Tant steps in increasing the years of healthy life

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tant steps in increasing the years of healthy life among people in the United States. Your health as an individual, as well as the health of your family and community, are related to this national health objective. Become involved in activities that promote a healthy lifestyle, and encourage others to practice healthful behaviors, too. You can start a tobacco prevention program at school or join a youth group campaigning for stricter government control of tobacco and its availability. Applying Health Skills Advocacy. You can help others make the decision to stay tobacco free. Using the goals of Healthy People 2010, create a pamphlet that will educate people about the harmful effects of tobacco use and secondhand smoke. Relate the nation’s health goals and objectives for reducing tobacco-related illnesses in your pamphlet. Reviewing Facts and Vocabulary 1. Define mainstream smoke and sidestream smoke. Explain what they have in common. 2. Explain how tobacco settlement money helps disease prevention and health promotion. 3. What strategies can you use to limit the amount of ETS you breathe? Thinking Critically 4. Evaluating. Analyze the influence of laws on the health-related issue of teen tobacco use, and explain how this issue is related to disease prevention. 5. Analyzing. Analyze the harmful effects of certain substances and environmental hazards, such as environmental tobacco smoke, on fetuses, infants, and young children. W E B S I T E Instead of a pamphlet, create a Web site advocating a tobacco-free lifestyle and a smoke-free environment. See health.glencoe.com for help in planning and building your Web site. Lesson 3 Promoting a Smoke-Free Environment 555 These teens are asking the storeowner to remove a tobacco ad because their state prohibits such ads from appearing within 1,000 feet of a school. What other actions can teens take to promote health in their communities? health.glencoe.com HS_HEALTH_U07_C21_L3 12/8/03 1:05 PM Page 555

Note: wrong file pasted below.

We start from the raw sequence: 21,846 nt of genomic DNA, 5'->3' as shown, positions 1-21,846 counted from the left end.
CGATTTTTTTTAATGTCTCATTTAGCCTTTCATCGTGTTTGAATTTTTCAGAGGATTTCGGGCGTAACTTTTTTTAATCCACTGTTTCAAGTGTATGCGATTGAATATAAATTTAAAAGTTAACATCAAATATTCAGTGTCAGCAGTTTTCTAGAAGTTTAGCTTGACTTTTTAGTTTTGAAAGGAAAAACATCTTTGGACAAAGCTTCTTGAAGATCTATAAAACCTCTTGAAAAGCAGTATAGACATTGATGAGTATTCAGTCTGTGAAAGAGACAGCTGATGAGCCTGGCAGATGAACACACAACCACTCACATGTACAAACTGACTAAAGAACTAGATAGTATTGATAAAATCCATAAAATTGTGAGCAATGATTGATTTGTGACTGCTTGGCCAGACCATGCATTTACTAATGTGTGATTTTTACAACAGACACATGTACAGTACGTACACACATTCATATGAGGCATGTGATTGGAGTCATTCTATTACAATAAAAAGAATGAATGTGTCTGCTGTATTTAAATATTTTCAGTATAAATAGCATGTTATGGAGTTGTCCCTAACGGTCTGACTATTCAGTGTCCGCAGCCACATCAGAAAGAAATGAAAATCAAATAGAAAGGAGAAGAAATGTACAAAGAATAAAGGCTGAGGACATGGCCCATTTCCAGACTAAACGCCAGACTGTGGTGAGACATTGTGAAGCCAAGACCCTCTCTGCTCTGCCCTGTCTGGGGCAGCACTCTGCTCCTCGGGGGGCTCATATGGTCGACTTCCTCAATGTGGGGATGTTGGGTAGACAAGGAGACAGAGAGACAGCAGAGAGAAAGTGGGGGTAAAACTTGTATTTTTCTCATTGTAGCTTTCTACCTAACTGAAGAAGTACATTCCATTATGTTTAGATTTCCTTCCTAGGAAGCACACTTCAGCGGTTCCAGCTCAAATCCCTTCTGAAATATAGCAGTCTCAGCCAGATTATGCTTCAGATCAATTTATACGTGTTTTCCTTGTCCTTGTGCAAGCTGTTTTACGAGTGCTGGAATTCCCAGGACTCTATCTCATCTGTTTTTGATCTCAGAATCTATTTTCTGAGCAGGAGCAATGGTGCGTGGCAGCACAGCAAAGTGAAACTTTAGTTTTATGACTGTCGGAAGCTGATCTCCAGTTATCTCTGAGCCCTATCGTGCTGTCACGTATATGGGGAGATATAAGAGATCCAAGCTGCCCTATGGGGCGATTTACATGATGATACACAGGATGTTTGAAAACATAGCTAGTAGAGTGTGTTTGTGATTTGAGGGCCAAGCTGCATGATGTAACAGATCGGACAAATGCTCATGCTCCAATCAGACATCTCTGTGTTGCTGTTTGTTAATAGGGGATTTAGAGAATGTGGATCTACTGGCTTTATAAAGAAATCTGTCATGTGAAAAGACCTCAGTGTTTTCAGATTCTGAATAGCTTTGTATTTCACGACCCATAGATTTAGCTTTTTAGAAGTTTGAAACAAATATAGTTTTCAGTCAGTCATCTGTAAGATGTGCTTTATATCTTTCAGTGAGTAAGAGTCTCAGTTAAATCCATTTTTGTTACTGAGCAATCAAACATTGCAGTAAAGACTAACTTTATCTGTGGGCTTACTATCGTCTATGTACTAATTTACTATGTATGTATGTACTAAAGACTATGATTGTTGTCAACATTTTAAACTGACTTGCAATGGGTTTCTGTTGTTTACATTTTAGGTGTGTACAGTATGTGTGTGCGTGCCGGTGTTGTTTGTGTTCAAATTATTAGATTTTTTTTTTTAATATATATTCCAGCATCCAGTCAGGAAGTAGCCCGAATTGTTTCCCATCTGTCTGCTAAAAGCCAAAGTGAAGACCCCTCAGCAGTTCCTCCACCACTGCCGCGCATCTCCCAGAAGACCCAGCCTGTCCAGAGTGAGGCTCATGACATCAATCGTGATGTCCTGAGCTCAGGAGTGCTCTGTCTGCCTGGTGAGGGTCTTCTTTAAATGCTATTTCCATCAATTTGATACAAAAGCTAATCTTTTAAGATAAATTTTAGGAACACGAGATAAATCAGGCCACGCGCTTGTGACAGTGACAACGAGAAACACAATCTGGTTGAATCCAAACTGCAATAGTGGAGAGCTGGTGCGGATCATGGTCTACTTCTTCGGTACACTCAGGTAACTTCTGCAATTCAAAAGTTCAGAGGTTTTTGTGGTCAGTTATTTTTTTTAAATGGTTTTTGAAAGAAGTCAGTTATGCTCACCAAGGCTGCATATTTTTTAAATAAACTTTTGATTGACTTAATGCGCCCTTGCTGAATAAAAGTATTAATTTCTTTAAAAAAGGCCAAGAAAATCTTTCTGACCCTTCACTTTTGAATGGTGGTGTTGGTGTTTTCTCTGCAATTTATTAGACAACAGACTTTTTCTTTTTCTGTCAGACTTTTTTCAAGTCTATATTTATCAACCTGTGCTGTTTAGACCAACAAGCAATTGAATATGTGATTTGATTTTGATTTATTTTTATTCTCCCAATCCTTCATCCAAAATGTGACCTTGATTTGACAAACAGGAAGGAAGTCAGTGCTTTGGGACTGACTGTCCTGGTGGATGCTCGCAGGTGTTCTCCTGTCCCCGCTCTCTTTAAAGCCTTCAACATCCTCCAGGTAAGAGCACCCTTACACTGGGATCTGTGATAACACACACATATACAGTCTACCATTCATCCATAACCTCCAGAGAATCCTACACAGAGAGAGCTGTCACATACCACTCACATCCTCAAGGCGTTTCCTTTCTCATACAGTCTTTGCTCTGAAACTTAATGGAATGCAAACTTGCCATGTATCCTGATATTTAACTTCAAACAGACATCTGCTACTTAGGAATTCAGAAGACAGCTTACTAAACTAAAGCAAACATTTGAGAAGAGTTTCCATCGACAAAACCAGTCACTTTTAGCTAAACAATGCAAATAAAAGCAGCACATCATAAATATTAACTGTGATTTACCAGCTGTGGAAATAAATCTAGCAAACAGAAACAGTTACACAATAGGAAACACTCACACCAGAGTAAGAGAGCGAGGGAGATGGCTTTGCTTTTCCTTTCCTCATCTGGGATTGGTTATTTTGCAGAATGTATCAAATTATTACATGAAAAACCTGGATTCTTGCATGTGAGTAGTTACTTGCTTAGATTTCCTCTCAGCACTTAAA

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H E A L T H C U L T U R E & C O M M U N I T Y Recently “Not for Sale” commercials began air- ing on MTV and Nickelodeon. Over the last decade, the audience meant to benefit from that message has been growing. Every day, 6,000 teen-agers try smoking for the first time and 1,200 Americans die from tobacco- related disease. Studies show that nearly 80 per- cent of regular smokers light up their first ciga- rette by their 18th birthday. Andy Berndt doesn’t think that lectures about health risks that can occur years down the road will convince teens to stop smoking. “No adult can make kids understand the issues like another kid,” he says. “If we educate other kids about all the ways the tobacco industry is trying to deceive them, we’ll win the war.” “D o you want to be deceived?” yells the speaker at the podium, 17-year-old Andy Berndt. “No!” roar the more than 700 teenage antismoking activists who have packed New Jersey’s Liberty Science Center. The shout seems loud enough to be heard all the way across the Hudson River—at Philip Morris’s Manhattan headquarters. That’s where this
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